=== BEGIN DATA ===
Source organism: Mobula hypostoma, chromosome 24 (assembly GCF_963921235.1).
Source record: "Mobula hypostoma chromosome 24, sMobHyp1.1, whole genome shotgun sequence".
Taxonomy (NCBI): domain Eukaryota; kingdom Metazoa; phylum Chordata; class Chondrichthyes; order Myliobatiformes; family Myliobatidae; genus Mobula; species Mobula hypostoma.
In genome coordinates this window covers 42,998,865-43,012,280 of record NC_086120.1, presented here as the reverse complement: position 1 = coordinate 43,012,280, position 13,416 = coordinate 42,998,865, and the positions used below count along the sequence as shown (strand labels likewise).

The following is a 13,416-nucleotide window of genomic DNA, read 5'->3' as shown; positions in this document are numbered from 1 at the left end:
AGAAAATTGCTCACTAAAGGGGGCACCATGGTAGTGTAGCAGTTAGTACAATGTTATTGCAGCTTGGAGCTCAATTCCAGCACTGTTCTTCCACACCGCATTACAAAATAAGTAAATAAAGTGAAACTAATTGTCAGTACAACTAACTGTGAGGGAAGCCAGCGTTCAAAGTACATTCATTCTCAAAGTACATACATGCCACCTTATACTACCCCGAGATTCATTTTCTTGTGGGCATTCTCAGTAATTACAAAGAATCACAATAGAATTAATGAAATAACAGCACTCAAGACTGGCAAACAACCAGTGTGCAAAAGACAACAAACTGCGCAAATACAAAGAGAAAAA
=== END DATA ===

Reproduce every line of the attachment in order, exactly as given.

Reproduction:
Source organism: Mobula hypostoma, chromosome 24 (assembly GCF_963921235.1).
Source record: "Mobula hypostoma chromosome 24, sMobHyp1.1, whole genome shotgun sequence".
Taxonomy (NCBI): domain Eukaryota; kingdom Metazoa; phylum Chordata; class Chondrichthyes; order Myliobatiformes; family Myliobatidae; genus Mobula; species Mobula hypostoma.
In genome coordinates this window covers 42,998,865-43,012,280 of record NC_086120.1, presented here as the reverse complement: position 1 = coordinate 43,012,280, position 13,416 = coordinate 42,998,865, and the positions used below count along the sequence as shown (strand labels likewise).

The following is a 13,416-nucleotide window of genomic DNA, read 5'->3' as shown; positions in this document are numbered from 1 at the left end:
AGAAAATTGCTCACTAAAGGGGGCACCATGGTAGTGTAGCAGTTAGTACAATGTTATTGCAGCTTGGAGCTCAATTCCAGCACTGTTCTTCCACACCGCATTACAAAATAAGTAAATAAAGTGAAACTAATTGTCAGTACAACTAACTGTGAGGGAAGCCAGCGTTCAAAGTACATTCATTCTCAAAGTACATACATGCCACCTTATACTACCCCGAGATTCATTTTCTTGTGGGCATTCTCAGTAATTACAAAGAATCACAATAGAATTAATGAAATAACAGCACTCAAGACTGGCAAACAACCAGTGTGCAAAAGACAACAAACTGCGCAAATACAAAGAGAAAAA